The Next Generation, by Maureen Taylor

child back library.bmpI was a weird kid. When I started researching my family at nine years old, none of my friends were interested in their family history. Given the choice of spending an afternoon with an elderly grandparent or out riding bikes, most of my pals chose to wheel around the neighborhood. Not me. My family once made a detour on vacation so that I could spend an afternoon at the New Hampshire Historical Society in Concord. Over the years I’ve met others bitten by the genealogy bug as a kid or teen, but most folks take up this hobby as adults.

I thought about my early days as a youthful genealogist this summer when a counselor at an educational organization in my county that finds internships for teens paired me up with Erin. Since I’m a freelance writer, the counselor thought Erin (who wants to be a journalist) and I should have a chat. During her interview I discovered that her favorite subject is history and that she’d written a short paper on her family origins. Lucky me!

Getting Started
In order to find out what she really knew about research and writing, I asked to see her school paper. Erin told me that in preparation to write it she’d talked with relatives and did some general research on Irish immigration. That was a good start, but as we created a family tree on Ancestry.com she quickly realized she needed more information. We made a list of questions to ask her parents, grandparents, and an uncle who kept track of family heritage. As she found answers we entered the data into the tree. Each time she talked with a relative, there were new facts. As every new genealogist knows, you have to be organized or you lose track of what you’ve looked at and where you’re going. Citing her sources and keeping good notes became a daily ritual.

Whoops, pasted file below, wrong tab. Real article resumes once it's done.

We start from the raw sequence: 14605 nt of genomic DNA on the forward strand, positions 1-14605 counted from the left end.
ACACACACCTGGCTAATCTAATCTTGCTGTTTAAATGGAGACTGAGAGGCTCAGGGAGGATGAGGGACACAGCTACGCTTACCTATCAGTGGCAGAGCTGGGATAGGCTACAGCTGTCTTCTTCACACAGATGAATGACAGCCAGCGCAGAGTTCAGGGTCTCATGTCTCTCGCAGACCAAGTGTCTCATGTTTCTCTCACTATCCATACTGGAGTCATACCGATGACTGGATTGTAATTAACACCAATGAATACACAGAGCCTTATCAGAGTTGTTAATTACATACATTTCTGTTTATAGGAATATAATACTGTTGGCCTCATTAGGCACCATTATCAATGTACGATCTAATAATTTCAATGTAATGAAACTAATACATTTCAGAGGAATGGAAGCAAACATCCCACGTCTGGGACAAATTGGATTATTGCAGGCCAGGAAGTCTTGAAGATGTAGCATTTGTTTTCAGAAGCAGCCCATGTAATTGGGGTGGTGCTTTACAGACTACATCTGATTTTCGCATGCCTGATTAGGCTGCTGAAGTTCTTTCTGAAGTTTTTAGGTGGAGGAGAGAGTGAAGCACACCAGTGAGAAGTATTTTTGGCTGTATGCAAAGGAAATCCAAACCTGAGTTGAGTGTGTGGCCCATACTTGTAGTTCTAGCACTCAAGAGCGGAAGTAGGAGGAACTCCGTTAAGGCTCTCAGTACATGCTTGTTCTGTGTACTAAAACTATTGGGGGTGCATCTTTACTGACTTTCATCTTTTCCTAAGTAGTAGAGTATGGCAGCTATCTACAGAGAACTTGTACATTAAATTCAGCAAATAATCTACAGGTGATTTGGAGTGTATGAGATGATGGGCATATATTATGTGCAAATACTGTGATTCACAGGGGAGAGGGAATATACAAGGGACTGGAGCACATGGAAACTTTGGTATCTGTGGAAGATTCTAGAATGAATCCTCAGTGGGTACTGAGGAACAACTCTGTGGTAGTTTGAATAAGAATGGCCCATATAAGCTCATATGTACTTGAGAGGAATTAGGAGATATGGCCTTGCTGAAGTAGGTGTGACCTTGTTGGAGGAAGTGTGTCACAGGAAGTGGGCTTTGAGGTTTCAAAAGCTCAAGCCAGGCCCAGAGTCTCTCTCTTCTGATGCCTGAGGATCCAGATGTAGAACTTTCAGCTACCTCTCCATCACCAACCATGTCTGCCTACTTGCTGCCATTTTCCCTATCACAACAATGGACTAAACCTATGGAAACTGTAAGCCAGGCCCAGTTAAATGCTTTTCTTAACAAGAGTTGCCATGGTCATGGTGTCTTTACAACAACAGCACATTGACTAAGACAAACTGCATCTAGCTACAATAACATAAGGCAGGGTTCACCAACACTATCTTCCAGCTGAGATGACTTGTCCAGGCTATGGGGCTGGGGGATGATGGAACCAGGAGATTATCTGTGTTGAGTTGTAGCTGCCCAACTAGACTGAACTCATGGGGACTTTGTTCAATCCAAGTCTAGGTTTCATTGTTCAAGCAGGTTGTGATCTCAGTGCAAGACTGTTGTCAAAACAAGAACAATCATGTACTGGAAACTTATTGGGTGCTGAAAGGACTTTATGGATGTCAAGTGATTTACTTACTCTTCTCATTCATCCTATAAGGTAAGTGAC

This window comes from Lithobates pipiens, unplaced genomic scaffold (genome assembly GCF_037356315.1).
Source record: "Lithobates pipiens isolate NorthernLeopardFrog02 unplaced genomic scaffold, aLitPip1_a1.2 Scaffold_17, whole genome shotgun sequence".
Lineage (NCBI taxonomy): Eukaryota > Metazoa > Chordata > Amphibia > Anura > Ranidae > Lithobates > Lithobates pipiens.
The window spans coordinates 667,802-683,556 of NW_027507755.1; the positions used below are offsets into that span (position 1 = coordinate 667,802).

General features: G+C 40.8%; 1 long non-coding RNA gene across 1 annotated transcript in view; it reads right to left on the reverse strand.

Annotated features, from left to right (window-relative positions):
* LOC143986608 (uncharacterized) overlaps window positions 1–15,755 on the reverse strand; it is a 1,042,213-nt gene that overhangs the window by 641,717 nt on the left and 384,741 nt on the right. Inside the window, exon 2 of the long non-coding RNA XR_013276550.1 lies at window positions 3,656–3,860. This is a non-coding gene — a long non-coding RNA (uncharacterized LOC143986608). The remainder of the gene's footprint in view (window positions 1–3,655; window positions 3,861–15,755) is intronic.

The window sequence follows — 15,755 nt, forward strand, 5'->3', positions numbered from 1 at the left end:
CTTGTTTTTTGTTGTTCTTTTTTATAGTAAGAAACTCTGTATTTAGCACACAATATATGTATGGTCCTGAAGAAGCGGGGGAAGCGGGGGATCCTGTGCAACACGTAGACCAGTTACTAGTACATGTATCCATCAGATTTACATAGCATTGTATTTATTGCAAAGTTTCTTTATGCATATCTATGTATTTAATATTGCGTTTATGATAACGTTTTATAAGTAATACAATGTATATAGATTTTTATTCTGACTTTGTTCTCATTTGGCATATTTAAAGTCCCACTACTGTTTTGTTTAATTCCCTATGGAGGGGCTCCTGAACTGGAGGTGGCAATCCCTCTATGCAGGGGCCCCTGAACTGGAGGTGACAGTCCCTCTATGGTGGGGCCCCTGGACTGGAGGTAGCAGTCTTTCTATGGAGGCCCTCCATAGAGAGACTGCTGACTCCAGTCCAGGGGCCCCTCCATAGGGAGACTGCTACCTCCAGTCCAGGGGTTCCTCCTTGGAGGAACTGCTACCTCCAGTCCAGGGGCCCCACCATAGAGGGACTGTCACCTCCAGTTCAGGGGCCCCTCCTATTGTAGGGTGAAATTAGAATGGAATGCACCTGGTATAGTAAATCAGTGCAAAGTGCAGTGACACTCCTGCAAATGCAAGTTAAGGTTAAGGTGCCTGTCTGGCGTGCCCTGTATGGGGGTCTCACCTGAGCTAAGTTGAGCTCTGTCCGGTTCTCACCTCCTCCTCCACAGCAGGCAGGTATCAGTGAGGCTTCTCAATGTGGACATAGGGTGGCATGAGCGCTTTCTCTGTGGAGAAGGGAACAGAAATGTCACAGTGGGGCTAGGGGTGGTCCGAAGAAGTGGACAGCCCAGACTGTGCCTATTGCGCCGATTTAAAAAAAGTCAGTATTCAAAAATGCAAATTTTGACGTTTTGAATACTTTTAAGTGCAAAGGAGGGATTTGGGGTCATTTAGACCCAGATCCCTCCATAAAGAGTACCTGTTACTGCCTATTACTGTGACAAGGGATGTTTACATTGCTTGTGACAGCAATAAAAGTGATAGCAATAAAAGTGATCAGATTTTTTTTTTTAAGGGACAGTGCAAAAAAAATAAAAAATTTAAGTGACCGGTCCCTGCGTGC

Online Bonanza
If you haven’t created a family tree on Ancestry.com yet I recommend it. The “shaky leaf” beside each name you’ve entered means your information is automatically being run through the Ancestry databases. Click on the leaf to see what records might match your ancestors. Erin found lots of resources on Ancestry.com, but I also taught her how to use other databases such as FamilySearch.org, and Heritage Quest (available through a public library subscription such as the Boston Public Library). While Erin found census documents, immigration details, and some cemetery data online, it was soon time to take a fieldtrip. After all, not everything is online (yet).